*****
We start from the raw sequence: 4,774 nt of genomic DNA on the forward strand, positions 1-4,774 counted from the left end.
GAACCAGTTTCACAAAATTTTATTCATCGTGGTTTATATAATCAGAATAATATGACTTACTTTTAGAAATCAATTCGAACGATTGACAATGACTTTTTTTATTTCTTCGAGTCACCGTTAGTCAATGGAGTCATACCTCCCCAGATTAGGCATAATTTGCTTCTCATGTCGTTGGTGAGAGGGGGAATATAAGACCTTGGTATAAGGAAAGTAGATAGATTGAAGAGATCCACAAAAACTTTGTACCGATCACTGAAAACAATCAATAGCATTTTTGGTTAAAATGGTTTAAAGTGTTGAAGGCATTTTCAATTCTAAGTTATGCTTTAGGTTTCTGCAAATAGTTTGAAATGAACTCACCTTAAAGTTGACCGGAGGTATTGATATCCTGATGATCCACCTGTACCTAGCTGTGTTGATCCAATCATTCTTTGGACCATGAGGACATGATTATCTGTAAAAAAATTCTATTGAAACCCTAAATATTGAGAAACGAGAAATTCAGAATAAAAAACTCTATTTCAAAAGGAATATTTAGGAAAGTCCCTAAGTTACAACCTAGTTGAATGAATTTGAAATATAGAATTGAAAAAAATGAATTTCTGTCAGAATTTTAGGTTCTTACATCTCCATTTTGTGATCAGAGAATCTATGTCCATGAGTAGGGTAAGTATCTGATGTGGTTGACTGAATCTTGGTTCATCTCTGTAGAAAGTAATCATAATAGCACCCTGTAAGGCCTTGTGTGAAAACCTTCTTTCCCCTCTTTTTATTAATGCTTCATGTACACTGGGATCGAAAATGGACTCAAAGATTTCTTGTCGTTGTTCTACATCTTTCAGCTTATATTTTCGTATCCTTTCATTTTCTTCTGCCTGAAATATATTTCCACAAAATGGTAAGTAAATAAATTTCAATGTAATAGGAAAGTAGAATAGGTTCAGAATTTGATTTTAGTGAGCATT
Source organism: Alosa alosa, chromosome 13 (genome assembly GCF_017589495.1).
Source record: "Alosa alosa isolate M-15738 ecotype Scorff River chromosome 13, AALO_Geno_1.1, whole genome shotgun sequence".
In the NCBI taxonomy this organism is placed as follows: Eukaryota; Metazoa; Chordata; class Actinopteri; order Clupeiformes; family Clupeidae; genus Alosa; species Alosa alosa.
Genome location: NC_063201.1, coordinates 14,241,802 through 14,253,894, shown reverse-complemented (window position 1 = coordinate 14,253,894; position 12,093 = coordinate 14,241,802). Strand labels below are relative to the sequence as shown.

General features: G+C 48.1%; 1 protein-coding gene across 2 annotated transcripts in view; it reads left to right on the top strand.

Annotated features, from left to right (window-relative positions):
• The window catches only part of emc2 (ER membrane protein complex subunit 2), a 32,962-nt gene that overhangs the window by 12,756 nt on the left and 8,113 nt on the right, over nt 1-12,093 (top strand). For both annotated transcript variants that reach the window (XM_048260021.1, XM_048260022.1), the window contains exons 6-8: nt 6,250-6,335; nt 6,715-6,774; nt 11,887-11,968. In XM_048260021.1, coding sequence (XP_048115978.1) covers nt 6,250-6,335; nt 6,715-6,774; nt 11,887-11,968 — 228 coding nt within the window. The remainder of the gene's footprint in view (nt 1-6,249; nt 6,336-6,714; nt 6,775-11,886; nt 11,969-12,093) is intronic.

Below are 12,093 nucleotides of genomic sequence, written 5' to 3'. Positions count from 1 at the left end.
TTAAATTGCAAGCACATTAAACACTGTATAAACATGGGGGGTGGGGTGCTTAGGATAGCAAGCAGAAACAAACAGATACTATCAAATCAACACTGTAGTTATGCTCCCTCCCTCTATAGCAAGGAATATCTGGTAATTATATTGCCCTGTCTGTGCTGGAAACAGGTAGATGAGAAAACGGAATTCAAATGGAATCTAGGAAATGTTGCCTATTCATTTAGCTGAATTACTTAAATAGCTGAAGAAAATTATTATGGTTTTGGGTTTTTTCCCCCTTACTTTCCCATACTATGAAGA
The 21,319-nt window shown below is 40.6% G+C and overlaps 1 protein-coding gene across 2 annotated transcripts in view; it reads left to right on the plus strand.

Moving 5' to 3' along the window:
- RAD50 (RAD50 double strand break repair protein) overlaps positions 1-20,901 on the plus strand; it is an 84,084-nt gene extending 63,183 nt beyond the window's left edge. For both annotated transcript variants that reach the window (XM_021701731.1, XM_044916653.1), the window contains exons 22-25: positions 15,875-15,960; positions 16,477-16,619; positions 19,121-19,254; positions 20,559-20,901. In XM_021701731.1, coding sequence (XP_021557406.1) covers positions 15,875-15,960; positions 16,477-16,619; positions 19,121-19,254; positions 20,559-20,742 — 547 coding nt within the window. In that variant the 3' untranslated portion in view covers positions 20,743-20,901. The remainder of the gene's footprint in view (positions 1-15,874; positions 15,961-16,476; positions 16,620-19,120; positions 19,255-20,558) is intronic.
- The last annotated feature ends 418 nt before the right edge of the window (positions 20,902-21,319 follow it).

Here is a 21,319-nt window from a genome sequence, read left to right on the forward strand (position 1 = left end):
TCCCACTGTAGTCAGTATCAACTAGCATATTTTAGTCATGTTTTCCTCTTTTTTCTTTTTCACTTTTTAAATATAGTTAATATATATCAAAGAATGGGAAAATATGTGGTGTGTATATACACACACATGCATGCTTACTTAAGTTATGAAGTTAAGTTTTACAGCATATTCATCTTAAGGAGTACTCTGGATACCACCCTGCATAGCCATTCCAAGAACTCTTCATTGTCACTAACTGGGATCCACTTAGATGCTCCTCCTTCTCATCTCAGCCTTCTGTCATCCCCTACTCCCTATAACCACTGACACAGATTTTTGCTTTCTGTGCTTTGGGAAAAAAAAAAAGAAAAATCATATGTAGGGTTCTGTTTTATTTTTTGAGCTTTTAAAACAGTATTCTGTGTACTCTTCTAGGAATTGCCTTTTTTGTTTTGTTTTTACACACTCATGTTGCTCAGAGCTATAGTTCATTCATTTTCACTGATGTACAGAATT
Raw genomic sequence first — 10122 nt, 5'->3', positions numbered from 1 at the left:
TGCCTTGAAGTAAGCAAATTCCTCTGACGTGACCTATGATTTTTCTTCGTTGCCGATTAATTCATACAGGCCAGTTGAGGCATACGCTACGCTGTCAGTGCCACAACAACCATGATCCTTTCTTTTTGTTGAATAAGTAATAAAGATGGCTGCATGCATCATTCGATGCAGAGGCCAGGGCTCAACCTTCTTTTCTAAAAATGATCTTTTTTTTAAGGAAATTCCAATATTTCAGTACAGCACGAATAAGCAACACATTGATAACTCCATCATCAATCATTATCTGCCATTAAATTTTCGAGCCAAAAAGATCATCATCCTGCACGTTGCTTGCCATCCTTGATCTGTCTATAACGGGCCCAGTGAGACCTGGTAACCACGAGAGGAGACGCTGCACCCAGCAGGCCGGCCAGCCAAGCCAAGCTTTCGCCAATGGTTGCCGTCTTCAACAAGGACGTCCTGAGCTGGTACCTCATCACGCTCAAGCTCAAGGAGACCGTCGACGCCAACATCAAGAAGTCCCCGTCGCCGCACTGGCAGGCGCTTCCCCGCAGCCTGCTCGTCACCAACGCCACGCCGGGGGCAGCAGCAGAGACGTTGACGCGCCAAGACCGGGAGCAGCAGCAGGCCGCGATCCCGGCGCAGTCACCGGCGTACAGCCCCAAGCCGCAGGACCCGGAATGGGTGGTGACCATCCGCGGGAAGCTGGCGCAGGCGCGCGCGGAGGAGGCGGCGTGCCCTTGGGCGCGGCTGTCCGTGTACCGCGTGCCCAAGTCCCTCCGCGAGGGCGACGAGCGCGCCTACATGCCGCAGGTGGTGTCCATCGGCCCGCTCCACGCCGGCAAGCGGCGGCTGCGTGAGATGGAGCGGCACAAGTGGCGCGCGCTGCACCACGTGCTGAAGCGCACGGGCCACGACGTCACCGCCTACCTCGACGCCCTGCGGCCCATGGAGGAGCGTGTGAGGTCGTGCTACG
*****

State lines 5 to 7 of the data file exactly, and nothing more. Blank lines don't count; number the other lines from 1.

In the NCBI taxonomy this organism is placed as follows: Eukaryota; Metazoa; Chordata; class Actinopteri; order Clupeiformes; family Clupeidae; genus Alosa; species Alosa alosa.
Genome location: NC_063201.1, coordinates 14,241,802 through 14,253,894, shown reverse-complemented (window position 1 = coordinate 14,253,894; position 12,093 = coordinate 14,241,802). Strand labels below are relative to the sequence as shown.

General features: G+C 48.1%; 1 protein-coding gene across 2 annotated transcripts in view; it reads left to right on the top strand.